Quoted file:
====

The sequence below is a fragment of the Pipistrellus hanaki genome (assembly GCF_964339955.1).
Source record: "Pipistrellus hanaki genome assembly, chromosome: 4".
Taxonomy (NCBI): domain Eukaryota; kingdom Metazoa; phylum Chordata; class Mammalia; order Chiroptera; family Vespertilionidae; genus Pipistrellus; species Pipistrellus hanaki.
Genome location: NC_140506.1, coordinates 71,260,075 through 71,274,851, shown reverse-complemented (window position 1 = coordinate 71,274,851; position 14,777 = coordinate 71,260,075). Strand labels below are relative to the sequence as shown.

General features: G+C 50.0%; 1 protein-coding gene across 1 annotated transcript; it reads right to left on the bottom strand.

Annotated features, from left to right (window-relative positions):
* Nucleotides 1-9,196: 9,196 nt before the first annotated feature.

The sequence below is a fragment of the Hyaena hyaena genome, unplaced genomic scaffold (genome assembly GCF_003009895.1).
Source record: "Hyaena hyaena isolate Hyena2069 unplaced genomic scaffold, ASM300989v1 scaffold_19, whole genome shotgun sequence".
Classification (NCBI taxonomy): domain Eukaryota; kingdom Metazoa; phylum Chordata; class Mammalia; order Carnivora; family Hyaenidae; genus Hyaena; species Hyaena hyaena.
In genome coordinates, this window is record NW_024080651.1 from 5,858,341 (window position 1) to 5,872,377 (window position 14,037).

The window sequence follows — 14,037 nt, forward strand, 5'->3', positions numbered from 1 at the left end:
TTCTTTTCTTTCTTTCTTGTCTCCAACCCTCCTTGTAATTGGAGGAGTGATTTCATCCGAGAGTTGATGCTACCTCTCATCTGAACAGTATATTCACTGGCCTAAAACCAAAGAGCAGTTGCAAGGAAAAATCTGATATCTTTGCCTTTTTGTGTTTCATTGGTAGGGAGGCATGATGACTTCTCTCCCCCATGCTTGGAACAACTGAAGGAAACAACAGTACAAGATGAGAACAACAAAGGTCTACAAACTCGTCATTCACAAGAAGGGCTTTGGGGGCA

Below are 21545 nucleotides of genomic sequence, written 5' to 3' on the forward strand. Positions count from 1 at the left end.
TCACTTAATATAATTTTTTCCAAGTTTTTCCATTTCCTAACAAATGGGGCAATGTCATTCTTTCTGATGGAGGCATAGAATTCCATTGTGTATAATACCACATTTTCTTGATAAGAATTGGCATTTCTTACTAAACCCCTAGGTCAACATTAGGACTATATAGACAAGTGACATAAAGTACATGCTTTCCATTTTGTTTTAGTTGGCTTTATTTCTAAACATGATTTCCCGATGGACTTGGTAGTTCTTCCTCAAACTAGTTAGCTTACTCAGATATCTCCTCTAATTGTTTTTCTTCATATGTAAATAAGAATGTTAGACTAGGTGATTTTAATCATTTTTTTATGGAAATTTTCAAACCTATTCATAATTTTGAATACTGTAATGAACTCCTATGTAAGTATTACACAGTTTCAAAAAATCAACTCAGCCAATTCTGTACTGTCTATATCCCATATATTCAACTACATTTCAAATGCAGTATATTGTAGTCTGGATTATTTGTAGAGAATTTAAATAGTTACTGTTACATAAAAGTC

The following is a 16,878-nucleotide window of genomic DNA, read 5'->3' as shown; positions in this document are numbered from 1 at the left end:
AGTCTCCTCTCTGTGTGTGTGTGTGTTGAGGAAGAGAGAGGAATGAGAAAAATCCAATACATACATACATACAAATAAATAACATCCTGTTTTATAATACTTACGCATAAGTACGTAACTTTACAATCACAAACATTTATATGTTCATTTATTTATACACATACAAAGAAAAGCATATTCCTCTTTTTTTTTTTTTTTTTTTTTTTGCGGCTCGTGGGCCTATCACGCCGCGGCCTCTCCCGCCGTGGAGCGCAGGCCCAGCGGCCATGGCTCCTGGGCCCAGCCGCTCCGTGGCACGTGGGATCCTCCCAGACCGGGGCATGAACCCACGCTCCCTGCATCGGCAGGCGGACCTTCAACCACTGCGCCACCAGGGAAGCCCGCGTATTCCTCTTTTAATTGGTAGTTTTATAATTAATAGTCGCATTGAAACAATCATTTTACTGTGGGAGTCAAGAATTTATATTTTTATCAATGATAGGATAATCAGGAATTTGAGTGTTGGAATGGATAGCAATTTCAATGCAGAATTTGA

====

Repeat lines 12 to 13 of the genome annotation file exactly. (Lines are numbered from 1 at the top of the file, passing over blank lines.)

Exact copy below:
The window sequence follows — 14,037 nt, forward strand, 5'->3', positions numbered from 1 at the left end:
TTCTTTTCTTTCTTTCTTGTCTCCAACCCTCCTTGTAATTGGAGGAGTGATTTCATCCGAGAGTTGATGCTACCTCTCATCTGAACAGTATATTCACTGGCCTAAAACCAAAGAGCAGTTGCAAGGAAAAATCTGATATCTTTGCCTTTTTGTGTTTCATTGGTAGGGAGGCATGATGACTTCTCTCCCCCATGCTTGGAACAACTGAAGGAAACAACAGTACAAGATGAGAACAACAAAGGTCTACAAACTCGTCATTCACAAGAAGGGCTTTGGGGGCA